|Publication number||US4355225 A|
|Application number||US 06/248,136|
|Publication date||19 Oct 1982|
|Filing date||30 Mar 1981|
|Priority date||30 Mar 1981|
|Also published as||CA1169477A, CA1169477A1, DE3264011D1, EP0062998A1, EP0062998B1|
|Publication number||06248136, 248136, US 4355225 A, US 4355225A, US-A-4355225, US4355225 A, US4355225A|
|Inventors||Dana G. Marsh|
|Original Assignee||Xerox Corporation|
|Export Citation||BiBTeX, EndNote, RefMan|
|Patent Citations (13), Referenced by (20), Classifications (8), Legal Events (4)|
|External Links: USPTO, USPTO Assignment, Espacenet|
This invention relates to a novel radiant fuser apparatus, and more particularly to an instant-on radiant fuser apparatus which requires no standby power or heating device.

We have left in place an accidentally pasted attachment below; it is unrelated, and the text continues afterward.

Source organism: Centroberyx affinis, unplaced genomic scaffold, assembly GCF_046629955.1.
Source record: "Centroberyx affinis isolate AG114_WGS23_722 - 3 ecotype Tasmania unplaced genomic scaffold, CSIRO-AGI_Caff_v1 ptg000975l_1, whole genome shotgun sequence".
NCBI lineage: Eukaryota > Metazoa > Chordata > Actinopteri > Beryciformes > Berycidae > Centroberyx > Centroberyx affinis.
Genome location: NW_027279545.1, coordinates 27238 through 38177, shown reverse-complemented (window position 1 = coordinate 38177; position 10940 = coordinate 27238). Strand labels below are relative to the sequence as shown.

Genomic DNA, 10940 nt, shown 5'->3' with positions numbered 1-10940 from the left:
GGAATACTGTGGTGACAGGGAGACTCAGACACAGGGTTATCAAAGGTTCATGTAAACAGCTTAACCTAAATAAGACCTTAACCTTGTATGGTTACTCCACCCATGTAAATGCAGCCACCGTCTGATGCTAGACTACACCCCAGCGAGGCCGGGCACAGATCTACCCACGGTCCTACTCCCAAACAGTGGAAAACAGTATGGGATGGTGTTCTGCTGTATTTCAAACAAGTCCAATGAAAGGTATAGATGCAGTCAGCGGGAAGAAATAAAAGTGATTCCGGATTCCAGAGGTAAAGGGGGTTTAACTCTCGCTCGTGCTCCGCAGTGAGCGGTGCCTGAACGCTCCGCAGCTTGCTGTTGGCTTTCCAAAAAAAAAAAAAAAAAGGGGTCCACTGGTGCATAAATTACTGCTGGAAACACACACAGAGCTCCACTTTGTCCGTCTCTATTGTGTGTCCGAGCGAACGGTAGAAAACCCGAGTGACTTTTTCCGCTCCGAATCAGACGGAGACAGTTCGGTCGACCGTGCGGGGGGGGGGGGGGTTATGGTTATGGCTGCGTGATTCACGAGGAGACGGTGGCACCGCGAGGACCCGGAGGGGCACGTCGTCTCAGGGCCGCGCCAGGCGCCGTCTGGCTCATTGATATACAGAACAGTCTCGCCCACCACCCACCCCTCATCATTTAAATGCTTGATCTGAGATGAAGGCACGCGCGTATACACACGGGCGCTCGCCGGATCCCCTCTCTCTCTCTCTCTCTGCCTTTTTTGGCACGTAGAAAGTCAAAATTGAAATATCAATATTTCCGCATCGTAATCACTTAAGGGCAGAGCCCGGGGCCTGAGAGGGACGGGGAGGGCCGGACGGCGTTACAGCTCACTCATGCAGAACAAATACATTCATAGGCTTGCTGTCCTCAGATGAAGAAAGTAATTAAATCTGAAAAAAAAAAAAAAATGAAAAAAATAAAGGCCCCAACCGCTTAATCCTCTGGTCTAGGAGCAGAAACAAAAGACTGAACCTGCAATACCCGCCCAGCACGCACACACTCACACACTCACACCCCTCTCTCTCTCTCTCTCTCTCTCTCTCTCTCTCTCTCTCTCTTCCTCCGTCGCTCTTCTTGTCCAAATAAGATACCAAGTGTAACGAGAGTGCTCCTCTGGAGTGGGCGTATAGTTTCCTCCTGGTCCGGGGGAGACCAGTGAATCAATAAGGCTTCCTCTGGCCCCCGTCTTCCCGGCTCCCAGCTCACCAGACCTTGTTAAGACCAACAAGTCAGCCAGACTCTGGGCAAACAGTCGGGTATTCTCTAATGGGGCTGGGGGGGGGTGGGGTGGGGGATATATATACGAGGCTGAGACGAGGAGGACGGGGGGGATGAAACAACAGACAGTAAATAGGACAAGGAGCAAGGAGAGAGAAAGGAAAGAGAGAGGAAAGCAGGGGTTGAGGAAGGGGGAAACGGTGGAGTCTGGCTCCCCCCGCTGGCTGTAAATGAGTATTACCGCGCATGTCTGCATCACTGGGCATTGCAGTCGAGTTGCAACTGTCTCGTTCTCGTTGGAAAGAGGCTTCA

As indicated in U.S. Pat. No. 4,078,286, in a typical process for electrophotographic duplication, a light image of an original document to be copied is recorded in the form of a latent electrostatic image upon a photosensitive member, and the latent image is subsequently rendered visible by the application of electroscopic particles, which are commonly referred to as toner. The physical toner image is then in a loose powdered form and it can be easily disturbed or destroyed. The toner image is usually fixed or fused upon a support, which may be the photosensitive member itself or another support such as a sheet of plain paper. The present invention relates to the fusing of the toner image upon a support.